Basement sewer trap Patent #: 4045346
ApplicationNo. 647602 filed on 11/20/2000
US Classes:4/287, Combined strainer, plug, or valve4/679DRAIN, OVERFLOW OR TRAP FOR A SINK OR BATH
ExaminersPrimary: Phillips, Charles E.
Attorney, Agent or Firm
International ClassesA47K 001/14
Foreign Application Priority Data1998-04-03 NZ
BACKGROUND OF THE INVENTION
This invention concerns waste outlets for plumbing systems.
DESCRIPTION OF THE RELATED ART
Waste outlets admit waste water form shower cabinets into the waste water pipework. In multi storey buildings a single downpipe or stack may drain a series of showers and toilets. The fluctuations in pressure in the downpipe cause an extractive or draining effect upon the waste outlets. This tends to leave inadequate waste water levels in the outlets.
The existing waste outlets have a spider which retains some hair and soap insolubles. This obliges people to use dangerous cleaning chemicals such as caustic soda. If a blockage then occurs the plumber must deal with a blockage containing a pocket of dangerous chemicals. It would be advantageous to be able to remove the trapped material more easily than retrieving it from the spider. An Australian/New Zealand Standard pertains to waste outlets which some outlets presently fail to meet, namely provision for ensuring adequate water remains to provide the trap.
Australian Patent # 635 613 describes a waste outlet with a central sypherical chamber which houses the water trap but the outlet is on the same axis as the inlet and no provision is made for convenient cleaning.
SUMMARY OF THE INVENTION
This invention addresses the above problem.
This invention provides a waste outlet of the type described comprising a bowl with an outlet which is capable of connection to a waste pipe and means to locate the bowl in relation to the surface to be drained, a drainage cover for the bowl and a filter nesting in the bowl which is connected to the cover and removable from the bowl for cleaning.
Preferably the bowl has a mouth which screws into the bowl and the drainage cover seats on the mouth. The mouth may include a seal against the bowl so that a water proof connection is made with the shower tray. The bowl may have a reservoir in which the filter nests immersed and which remains full of water permanently despite pressure changes in the pipes.
The filter may be connected to the mouth so that both lift out seriatim. The filter may also be connected to a strainer which also lifts out, both strainer and filter nesting within the reservoir. The mouth may have a flange which retains the drainage cover. The cover is perforated with drainage apertures which tend to act as a first barrier to hair, labels etc. This may be side receiving rather than top receiving.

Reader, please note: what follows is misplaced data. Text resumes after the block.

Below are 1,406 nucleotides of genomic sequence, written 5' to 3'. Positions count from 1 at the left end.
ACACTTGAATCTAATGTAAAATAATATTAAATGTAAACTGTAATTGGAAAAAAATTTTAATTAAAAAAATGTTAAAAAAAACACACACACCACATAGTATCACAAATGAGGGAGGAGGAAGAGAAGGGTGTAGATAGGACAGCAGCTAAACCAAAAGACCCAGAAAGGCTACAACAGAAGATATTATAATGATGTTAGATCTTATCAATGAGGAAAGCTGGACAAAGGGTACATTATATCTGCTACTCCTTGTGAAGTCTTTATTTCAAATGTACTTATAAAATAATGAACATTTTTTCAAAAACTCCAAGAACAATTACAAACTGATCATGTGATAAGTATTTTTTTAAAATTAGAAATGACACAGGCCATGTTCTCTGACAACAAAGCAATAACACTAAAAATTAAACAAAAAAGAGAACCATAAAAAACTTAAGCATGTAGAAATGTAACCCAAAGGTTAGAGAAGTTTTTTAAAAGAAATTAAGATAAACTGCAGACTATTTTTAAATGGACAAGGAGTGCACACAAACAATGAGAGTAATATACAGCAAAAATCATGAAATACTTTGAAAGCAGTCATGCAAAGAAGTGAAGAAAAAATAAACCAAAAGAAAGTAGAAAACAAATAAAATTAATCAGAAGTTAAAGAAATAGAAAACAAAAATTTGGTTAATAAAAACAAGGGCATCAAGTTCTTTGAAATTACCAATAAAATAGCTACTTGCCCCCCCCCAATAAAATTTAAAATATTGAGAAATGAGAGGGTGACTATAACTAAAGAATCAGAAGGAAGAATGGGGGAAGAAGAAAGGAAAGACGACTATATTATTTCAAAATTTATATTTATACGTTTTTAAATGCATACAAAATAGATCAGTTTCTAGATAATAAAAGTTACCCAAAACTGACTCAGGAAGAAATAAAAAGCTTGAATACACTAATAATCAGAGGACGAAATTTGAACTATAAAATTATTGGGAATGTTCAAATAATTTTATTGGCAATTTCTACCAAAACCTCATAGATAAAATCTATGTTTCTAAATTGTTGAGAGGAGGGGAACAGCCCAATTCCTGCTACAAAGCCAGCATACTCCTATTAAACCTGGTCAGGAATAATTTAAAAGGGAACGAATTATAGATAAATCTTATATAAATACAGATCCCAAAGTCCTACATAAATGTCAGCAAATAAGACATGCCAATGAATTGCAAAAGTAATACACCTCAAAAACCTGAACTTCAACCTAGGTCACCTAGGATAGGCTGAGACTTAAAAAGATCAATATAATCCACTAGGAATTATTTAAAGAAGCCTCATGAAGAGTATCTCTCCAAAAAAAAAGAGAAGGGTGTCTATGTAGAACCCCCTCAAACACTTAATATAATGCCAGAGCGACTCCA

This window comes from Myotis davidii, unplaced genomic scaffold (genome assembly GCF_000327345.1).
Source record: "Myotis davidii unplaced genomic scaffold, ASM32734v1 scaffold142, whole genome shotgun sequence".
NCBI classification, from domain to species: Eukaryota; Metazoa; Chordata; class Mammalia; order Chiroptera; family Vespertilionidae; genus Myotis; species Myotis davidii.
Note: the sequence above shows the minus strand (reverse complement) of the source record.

The strainer and filter lie almost completely immersed in the waste water of the reservoir. The bowl has an outlet spigot which may be threaded or otherwise prepared to couple with a waste tube. The outlet is separated from the mouth of the bowl by the filter.
One embodiment of the invention is now described by way of example.
BRIEF DESCRIPTION OF THE DRAWINGS
FIG. 1 is a section through the waste outlet for a shower tray with side entry of waste water.
FIG. 2 is a section of a top entry version;
FIG. 3 is a section of a version for a shower floor slab and
FIG. 4 is a section of a bath/pool version.
DESCRIPTION OF THE PREFERRED EMBODIMENTS
With reference to the attached drawings the waste outlet consists of several injection moulded components made of ABS, polypropylene and HD polyethylene.
The cylindrical bowl 2 is 85 mm is dia, with a 45 mm dia outlet 4 lying at 90 degrees to the bowl axis. Annular flange 6 seats an O-rim 8 on the underside of the shower tray 10. A screw-in clamping ring 12 establishes a water tight seal with the tray. The ring also provides an inner seat 14 for a well 16 which occupies most of the bowl volume. A filler tube 18 has a flared mouth 20 which terminates in a resilient, inverted U-section rim 22. The rim sits on the well's inner seat 14 and is compressed slightly against the upstanding wall of the ring.